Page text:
I've been flitting about the relm of political economics, technological infrastrucutre, and cyborg-related topics for a number of weeks, maybe months, and I haven't written very much about open source. This post is hopefully a bit of a return to this kind of topic, mostly because I've been staring at a blog post for weeks, and I finally have something that's nearly cogent to about an article that kind of pissed me off. Here goes
The article in question seeks to inform would-be-software entrepreneurs how they ought to compete against open source software, and to my mind makes a huge mess of the whole debate. Lets do some more in-depth analysis.
"Open source is only cheap if you don't care about time," is an interesting argument that sort of addresses the constant complaint that open source is "fussy." Which it is, right? Right. One of the best open source business models is to provide services around open-source that make it less fussy. Also I think Free Software is often "a work in progress," and is thus only occasionally "fully polished," and is often best thought of as a base component that can be used to build something that's fully customized to a specific contextual set of requirements. That's part of the value and importance of free software.
I don't think we can have our cake and eat it too on this one, (the cake is a lie!) and in a lot of ways I think this is really a positive attribute of free software.
The complaints regarding open source software seem to boil down to: "open source software doesn't come with support services, and installation polish" (we're working on it, but this is a commercial opportunity to provide support around open source products in general.)
So to consolidate the argument, the author seems to suggest that: "in order to beat open source software, which sucks because it's not polished enough and doesn't have support, I'm going to write a totally different code base, that I'll then have to polish and support."
My only real response is. "Have fun with that."
Before I lay this to rest, I want to give potential "Commercial Software Vendors" (proprietary software vendors?) the following qualifications on the advice in the original article.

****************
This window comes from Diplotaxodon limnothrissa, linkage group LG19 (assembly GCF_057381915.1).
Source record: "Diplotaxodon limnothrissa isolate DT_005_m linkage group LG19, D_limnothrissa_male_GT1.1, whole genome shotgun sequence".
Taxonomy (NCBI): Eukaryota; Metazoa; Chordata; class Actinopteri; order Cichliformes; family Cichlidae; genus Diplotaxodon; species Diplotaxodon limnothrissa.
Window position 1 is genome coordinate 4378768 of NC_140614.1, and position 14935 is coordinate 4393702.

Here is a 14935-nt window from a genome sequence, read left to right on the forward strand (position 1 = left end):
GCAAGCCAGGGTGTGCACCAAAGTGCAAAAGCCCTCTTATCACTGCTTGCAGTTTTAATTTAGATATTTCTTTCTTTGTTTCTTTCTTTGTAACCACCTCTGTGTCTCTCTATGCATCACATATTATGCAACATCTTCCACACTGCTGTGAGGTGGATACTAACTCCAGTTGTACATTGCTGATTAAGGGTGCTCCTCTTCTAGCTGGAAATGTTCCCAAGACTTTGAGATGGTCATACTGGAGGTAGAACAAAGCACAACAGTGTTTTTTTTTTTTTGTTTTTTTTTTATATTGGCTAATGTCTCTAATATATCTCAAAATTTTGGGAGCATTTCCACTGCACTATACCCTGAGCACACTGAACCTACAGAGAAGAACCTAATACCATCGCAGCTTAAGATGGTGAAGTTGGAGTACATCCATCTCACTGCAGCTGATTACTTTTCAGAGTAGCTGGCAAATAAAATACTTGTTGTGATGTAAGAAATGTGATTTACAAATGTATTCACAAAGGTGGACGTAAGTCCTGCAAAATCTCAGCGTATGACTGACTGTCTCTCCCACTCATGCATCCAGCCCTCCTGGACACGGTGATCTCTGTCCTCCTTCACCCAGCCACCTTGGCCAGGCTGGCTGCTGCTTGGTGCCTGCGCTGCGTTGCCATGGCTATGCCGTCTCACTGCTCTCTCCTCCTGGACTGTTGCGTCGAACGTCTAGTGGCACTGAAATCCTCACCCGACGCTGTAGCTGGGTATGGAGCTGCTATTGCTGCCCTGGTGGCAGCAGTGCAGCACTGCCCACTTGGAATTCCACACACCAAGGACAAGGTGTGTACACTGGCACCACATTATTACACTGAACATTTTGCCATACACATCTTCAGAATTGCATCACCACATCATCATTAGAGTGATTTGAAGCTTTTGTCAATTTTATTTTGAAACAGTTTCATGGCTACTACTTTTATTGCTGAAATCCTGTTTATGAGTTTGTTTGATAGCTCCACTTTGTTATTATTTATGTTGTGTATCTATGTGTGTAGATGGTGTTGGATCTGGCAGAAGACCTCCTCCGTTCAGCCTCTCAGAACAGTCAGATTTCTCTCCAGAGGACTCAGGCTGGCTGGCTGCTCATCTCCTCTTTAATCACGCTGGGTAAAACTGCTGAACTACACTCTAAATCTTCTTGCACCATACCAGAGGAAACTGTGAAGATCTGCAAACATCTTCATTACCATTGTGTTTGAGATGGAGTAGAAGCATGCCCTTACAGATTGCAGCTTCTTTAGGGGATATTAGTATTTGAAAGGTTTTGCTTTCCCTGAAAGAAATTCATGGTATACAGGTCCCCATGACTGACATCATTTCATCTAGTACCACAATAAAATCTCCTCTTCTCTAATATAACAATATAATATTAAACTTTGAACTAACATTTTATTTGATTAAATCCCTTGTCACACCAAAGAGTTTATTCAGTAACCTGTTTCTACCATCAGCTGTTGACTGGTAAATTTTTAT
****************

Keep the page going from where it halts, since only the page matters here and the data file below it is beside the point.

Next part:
1. Save your users time: Sound advice. Though I think the best way to save users time is probably to integrate your product with other related tools. Make your product usable and valuable. Provide support, and take advantage skilled interaction designers to provide intuitive interfaces. Don't, however, treat your users like idiots, or assume that because your product might have a learning curve it's flawed. The best software not only helps us solve the problems we know we have, but also solves problems we didn't know we had, and in the process creates tremendous value. Don't be afraid to innovate.
Also, **save yourself time*, you can create more value for your customers by not reinventing the proverbial wheel. Use open source software to bootstrap your process, and if the value you create is (as it always is) in support and polish, you can do that to open source just as well as you can to your own software.
2. Market Hard, might work, but it's all hit and miss. Open source might not be able to advertise, or send people on sales calls to enterprises, but open source has communities that support it, including communities of people who are often pretty involved in IT departments. Not always, mind you, but sometimes.
If you're a "Commercial Software Vendor" you're going to have a hell of a time building a community around your product. True fact. And word of mouth, which is the most effective way to predict sales, is killer hard without a community.
4. Focus on features for people who are likely to buy your product, is a great suggestion, and really, sort of the point of commercial software, as far as I can see. Custom development and consulting around open source if you can provide it, achieves the same goal. At the same time, I think a lot of open source enterprise software exists and succeeds on the absence of licensing fees, and so I think would-be-software vendors should be really wary to think of the enterprise as being "cash cows" particularly in the long run.
So in summary:
- Create value, real enduring value. Not ephemeral profitability, or in-the-moment utility.
- Be honest about what your business/endeavor really centers on, and do that as best you can.
- Understand the social dynamics of open source, not simply the technological constrains of the user experience.